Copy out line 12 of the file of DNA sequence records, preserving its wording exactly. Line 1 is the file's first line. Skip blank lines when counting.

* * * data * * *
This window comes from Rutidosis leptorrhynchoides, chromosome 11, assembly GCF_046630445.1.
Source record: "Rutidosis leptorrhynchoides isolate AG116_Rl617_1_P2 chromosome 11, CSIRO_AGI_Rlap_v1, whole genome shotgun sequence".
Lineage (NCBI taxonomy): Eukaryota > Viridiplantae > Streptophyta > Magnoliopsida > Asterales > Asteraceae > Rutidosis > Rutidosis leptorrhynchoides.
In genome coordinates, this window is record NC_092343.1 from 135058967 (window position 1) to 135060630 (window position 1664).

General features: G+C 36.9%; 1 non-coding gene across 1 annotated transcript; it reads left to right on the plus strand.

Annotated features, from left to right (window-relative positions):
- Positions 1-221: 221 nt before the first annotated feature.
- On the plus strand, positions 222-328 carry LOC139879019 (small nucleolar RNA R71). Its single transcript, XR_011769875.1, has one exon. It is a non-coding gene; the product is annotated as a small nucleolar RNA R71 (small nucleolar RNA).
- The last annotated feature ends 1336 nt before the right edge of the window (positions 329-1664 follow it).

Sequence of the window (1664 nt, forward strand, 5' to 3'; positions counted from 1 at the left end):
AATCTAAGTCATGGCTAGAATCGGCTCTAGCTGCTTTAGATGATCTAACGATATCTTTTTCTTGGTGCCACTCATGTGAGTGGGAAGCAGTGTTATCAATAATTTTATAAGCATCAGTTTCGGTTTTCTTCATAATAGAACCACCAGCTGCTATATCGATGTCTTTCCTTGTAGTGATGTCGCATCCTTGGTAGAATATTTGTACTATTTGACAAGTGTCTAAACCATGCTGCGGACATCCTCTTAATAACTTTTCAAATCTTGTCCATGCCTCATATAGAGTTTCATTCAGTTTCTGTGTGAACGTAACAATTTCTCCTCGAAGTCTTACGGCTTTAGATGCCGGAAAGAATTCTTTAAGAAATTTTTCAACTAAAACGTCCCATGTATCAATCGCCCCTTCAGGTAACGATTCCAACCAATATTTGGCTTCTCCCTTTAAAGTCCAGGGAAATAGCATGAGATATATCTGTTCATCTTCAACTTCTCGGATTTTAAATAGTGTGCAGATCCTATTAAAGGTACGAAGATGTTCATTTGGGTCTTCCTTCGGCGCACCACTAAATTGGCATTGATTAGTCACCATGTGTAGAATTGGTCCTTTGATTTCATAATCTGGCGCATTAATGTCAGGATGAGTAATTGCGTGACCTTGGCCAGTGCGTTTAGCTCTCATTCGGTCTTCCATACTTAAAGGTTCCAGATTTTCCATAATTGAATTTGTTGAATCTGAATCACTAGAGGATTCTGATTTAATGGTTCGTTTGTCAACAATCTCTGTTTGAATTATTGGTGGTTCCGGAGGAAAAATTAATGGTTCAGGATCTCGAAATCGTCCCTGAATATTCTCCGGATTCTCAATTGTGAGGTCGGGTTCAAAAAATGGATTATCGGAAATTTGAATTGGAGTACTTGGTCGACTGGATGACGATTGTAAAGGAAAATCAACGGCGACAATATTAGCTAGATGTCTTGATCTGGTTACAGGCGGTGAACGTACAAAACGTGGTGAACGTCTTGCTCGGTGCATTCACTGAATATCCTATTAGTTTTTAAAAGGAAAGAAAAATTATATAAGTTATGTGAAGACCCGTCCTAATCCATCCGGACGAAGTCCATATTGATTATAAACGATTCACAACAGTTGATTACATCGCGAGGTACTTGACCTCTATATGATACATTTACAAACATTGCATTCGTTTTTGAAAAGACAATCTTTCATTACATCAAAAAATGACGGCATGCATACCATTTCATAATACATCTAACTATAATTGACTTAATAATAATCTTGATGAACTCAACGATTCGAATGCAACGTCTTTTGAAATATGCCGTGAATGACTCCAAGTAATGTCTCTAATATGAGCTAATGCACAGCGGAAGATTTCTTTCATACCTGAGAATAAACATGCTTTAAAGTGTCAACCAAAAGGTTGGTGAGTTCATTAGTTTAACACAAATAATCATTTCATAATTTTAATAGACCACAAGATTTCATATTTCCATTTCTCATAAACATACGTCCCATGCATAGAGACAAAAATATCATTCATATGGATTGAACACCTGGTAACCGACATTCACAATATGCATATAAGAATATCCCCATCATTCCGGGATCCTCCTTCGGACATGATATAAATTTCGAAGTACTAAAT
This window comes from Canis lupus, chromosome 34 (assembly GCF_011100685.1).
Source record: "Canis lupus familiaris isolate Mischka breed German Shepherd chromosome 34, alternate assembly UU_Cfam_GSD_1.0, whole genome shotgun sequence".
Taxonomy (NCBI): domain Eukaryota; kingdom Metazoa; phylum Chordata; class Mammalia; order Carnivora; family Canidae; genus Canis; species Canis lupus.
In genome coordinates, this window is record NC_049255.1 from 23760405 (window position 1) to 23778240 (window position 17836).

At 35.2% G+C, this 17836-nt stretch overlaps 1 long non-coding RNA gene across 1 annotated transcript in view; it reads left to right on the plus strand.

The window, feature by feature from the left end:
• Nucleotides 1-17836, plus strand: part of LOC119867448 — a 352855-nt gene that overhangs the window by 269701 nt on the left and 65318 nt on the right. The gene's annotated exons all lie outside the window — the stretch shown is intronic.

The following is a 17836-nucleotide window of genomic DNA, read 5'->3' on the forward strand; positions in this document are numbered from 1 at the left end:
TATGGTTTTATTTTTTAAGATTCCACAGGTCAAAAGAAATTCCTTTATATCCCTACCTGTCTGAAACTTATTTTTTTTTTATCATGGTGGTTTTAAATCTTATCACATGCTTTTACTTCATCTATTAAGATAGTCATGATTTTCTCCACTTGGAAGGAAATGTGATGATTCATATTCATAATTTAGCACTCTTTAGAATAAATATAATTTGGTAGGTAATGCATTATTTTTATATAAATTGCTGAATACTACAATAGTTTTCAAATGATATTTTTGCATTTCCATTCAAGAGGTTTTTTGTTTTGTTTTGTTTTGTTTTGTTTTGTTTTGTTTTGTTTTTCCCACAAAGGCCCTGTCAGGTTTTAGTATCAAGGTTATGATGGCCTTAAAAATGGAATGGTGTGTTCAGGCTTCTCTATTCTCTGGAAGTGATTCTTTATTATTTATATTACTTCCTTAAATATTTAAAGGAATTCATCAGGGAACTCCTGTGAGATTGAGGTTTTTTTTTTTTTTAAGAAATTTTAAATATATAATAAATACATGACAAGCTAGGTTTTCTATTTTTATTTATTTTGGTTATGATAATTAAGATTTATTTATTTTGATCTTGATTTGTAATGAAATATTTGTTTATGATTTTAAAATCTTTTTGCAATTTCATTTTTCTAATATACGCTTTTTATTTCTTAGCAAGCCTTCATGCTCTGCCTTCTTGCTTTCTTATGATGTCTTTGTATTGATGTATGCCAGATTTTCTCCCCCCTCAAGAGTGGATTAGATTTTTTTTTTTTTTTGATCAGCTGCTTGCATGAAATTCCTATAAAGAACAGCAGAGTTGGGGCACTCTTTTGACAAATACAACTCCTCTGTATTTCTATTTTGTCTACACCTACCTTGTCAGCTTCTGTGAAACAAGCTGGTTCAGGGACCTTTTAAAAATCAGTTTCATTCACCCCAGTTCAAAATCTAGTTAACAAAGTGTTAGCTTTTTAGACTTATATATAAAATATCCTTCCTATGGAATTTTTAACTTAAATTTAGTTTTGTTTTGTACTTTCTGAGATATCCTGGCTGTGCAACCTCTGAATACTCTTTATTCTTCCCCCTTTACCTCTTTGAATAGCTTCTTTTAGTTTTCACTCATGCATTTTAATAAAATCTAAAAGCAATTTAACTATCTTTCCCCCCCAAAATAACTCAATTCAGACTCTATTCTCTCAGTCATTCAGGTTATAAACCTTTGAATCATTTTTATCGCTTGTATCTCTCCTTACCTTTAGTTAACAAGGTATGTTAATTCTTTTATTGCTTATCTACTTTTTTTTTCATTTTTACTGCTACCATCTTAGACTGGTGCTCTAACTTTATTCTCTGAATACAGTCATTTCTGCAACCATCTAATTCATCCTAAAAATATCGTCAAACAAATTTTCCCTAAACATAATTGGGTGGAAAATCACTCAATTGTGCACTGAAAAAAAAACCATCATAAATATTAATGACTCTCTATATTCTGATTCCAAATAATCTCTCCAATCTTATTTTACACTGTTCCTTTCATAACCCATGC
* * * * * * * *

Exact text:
This window comes from Canis lupus, chromosome 34 (assembly GCF_011100685.1).